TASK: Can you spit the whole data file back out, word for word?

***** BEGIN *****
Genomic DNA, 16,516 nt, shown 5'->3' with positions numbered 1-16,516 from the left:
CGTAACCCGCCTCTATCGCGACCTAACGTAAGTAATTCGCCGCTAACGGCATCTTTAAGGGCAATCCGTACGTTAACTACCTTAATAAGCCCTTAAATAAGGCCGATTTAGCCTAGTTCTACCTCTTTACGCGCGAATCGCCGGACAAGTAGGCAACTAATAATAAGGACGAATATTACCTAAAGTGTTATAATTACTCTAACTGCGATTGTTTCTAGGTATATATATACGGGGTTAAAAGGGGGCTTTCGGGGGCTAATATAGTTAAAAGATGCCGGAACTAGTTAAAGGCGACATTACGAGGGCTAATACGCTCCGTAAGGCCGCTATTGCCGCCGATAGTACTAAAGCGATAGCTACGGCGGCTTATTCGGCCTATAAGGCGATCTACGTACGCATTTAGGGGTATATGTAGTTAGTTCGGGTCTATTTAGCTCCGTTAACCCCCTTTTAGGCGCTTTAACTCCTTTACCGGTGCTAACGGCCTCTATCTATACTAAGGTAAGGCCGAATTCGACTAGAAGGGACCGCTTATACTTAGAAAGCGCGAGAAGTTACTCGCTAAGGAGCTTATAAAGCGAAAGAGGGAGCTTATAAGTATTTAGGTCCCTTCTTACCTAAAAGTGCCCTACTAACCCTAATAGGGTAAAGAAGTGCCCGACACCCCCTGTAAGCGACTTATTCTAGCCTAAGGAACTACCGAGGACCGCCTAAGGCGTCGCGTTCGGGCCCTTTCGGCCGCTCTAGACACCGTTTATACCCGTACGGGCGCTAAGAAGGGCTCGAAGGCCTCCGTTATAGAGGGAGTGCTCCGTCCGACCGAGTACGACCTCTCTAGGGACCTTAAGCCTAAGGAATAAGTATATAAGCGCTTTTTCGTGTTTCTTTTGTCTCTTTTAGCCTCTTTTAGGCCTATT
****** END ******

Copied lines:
Genomic DNA, 16,516 nt, shown 5'->3' with positions numbered 1-16,516 from the left:
CGTAACCCGCCTCTATCGCGACCTAACGTAAGTAATTCGCCGCTAACGGCATCTTTAAGGGCAATCCGTACGTTAACTACCTTAATAAGCCCTTAAATAAGGCCGATTTAGCCTAGTTCTACCTCTTTACGCGCGAATCGCCGGACAAGTAGGCAACTAATAATAAGGACGAATATTACCTAAAGTGTTATAATTACTCTAACTGCGATTGTTTCTAGGTATATATATACGGGGTTAAAAGGGGGCTTTCGGGGGCTAATATAGTTAAAAGATGCCGGAACTAGTTAAAGGCGACATTACGAGGGCTAATACGCTCCGTAAGGCCGCTATTGCCGCCGATAGTACTAAAGCGATAGCTACGGCGGCTTATTCGGCCTATAAGGCGATCTACGTACGCATTTAGGGGTATATGTAGTTAGTTCGGGTCTATTTAGCTCCGTTAACCCCCTTTTAGGCGCTTTAACTCCTTTACCGGTGCTAACGGCCTCTATCTATACTAAGGTAAGGCCGAATTCGACTAGAAGGGACCGCTTATACTTAGAAAGCGCGAGAAGTTACTCGCTAAGGAGCTTATAAAGCGAAAGAGGGAGCTTATAAGTATTTAGGTCCCTTCTTACCTAAAAGTGCCCTACTAACCCTAATAGGGTAAAGAAGTGCCCGACACCCCCTGTAAGCGACTTATTCTAGCCTAAGGAACTACCGAGGACCGCCTAAGGCGTCGCGTTCGGGCCCTTTCGGCCGCTCTAGACACCGTTTATACCCGTACGGGCGCTAAGAAGGGCTCGAAGGCCTCCGTTATAGAGGGAGTGCTCCGTCCGACCGAGTACGACCTCTCTAGGGACCTTAAGCCTAAGGAATAAGTATATAAGCGCTTTTTCGTGTTTCTTTTGTCTCTTTTAGCCTCTTTTAGGCCTATT